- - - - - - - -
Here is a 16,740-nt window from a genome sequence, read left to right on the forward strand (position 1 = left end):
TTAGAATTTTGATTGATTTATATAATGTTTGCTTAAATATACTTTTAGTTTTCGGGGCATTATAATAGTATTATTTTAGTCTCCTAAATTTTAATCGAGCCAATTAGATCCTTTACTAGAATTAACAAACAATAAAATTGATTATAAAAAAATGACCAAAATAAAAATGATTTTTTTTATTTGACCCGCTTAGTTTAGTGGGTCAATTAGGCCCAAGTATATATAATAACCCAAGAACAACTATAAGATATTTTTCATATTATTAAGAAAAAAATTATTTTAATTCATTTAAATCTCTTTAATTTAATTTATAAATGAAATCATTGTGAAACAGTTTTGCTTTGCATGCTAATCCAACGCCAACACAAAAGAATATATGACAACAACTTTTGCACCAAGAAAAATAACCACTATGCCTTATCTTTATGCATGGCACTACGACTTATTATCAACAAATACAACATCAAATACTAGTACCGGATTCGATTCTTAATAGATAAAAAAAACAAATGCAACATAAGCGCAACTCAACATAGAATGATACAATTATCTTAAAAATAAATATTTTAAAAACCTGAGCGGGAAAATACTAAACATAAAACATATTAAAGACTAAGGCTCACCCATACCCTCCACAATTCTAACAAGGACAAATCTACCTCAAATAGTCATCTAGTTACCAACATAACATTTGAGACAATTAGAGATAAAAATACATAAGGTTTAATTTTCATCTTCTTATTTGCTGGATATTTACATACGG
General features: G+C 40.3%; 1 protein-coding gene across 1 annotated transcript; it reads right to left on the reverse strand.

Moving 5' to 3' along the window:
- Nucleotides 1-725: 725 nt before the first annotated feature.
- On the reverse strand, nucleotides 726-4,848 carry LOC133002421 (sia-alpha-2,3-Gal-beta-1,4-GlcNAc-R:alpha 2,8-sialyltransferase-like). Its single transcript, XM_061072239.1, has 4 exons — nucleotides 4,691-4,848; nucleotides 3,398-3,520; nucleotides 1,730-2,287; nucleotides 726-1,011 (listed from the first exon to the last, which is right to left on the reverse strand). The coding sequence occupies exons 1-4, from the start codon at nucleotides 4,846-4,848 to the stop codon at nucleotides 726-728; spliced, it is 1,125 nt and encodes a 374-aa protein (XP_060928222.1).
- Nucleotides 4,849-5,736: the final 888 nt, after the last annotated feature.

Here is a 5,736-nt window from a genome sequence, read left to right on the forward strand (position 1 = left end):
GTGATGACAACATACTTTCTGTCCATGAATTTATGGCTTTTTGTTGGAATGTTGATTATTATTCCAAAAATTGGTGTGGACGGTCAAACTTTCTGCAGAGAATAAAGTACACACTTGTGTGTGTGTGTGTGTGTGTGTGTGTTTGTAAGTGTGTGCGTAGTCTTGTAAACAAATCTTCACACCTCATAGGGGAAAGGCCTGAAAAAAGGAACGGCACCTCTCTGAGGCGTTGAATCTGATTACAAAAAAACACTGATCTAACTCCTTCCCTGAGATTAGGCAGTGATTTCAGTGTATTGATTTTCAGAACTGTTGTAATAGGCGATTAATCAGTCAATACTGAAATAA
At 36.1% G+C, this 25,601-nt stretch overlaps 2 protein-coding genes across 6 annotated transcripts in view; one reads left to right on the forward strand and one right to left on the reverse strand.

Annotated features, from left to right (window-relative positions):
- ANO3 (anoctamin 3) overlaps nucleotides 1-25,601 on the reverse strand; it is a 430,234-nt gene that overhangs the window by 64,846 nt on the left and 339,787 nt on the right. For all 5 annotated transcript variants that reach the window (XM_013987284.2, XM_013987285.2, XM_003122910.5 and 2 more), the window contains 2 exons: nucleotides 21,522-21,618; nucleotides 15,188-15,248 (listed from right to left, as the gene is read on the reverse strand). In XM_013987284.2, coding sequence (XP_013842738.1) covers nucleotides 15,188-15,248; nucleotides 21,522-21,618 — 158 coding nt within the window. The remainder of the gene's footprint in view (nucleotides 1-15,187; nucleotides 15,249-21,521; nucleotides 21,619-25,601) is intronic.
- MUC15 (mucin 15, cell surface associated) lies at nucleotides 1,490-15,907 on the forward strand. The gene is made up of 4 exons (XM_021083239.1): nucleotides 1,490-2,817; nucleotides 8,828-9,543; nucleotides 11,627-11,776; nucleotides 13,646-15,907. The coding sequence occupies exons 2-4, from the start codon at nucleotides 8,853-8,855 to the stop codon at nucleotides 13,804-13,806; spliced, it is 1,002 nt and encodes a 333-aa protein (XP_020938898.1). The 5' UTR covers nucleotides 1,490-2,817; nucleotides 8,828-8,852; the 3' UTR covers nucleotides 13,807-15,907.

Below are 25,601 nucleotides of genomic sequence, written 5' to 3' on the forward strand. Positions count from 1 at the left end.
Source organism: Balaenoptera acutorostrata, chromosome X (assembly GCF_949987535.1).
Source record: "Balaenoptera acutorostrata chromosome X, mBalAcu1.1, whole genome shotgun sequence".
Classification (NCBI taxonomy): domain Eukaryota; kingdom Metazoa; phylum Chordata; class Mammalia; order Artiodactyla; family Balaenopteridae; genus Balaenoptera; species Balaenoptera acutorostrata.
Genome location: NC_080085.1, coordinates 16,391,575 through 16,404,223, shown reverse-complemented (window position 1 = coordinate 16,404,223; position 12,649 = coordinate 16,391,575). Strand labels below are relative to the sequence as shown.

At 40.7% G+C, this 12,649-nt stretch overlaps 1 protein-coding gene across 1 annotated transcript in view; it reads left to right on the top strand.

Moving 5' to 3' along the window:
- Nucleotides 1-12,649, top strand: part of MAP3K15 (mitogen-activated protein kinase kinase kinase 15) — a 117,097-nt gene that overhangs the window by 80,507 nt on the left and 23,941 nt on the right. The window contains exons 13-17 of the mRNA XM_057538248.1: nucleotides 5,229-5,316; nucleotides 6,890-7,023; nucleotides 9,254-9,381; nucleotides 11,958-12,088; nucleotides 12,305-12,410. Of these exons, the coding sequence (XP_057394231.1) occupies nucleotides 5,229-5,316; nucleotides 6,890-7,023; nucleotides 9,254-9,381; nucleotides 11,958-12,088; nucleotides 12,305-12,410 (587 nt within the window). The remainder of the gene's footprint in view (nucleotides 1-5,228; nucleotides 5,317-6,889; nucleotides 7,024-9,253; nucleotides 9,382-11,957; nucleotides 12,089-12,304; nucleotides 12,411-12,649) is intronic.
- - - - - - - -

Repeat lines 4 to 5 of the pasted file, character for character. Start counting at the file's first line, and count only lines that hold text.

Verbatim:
Moving 5' to 3' along the window:
- Nucleotides 1-725: 725 nt before the first annotated feature.